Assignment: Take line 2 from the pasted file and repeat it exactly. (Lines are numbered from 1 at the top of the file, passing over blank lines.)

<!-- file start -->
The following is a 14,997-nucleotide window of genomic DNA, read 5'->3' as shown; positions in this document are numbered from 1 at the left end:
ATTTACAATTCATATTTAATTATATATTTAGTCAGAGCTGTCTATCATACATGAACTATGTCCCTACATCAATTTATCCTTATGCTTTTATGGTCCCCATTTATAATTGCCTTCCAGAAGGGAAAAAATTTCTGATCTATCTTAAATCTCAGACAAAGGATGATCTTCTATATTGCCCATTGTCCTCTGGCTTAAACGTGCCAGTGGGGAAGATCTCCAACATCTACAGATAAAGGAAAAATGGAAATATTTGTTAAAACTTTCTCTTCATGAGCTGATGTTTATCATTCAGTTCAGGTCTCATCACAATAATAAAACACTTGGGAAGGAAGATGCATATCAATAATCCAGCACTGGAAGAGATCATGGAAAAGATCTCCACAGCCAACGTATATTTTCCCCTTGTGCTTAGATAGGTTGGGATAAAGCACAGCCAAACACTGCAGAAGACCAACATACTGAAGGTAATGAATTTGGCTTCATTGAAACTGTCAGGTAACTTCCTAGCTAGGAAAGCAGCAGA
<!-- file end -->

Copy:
ATTTACAATTCATATTTAATTATATATTTAGTCAGAGCTGTCTATCATACATGAACTATGTCCCTACATCAATTTATCCTTATGCTTTTATGGTCCCCATTTATAATTGCCTTCCAGAAGGGAAAAAATTTCTGATCTATCTTAAATCTCAGACAAAGGATGATCTTCTATATTGCCCATTGTCCTCTGGCTTAAACGTGCCAGTGGGGAAGATCTCCAACATCTACAGATAAAGGAAAAATGGAAATATTTGTTAAAACTTTCTCTTCATGAGCTGATGTTTATCATTCAGTTCAGGTCTCATCACAATAATAAAACACTTGGGAAGGAAGATGCATATCAATAATCCAGCACTGGAAGAGATCATGGAAAAGATCTCCACAGCCAACGTATATTTTCCCCTTGTGCTTAGATAGGTTGGGATAAAGCACAGCCAAACACTGCAGAAGACCAACATACTGAAGGTAATGAATTTGGCTTCATTGAAACTGTCAGGTAACTTCCTAGCTAGGAAAGCAGCAGA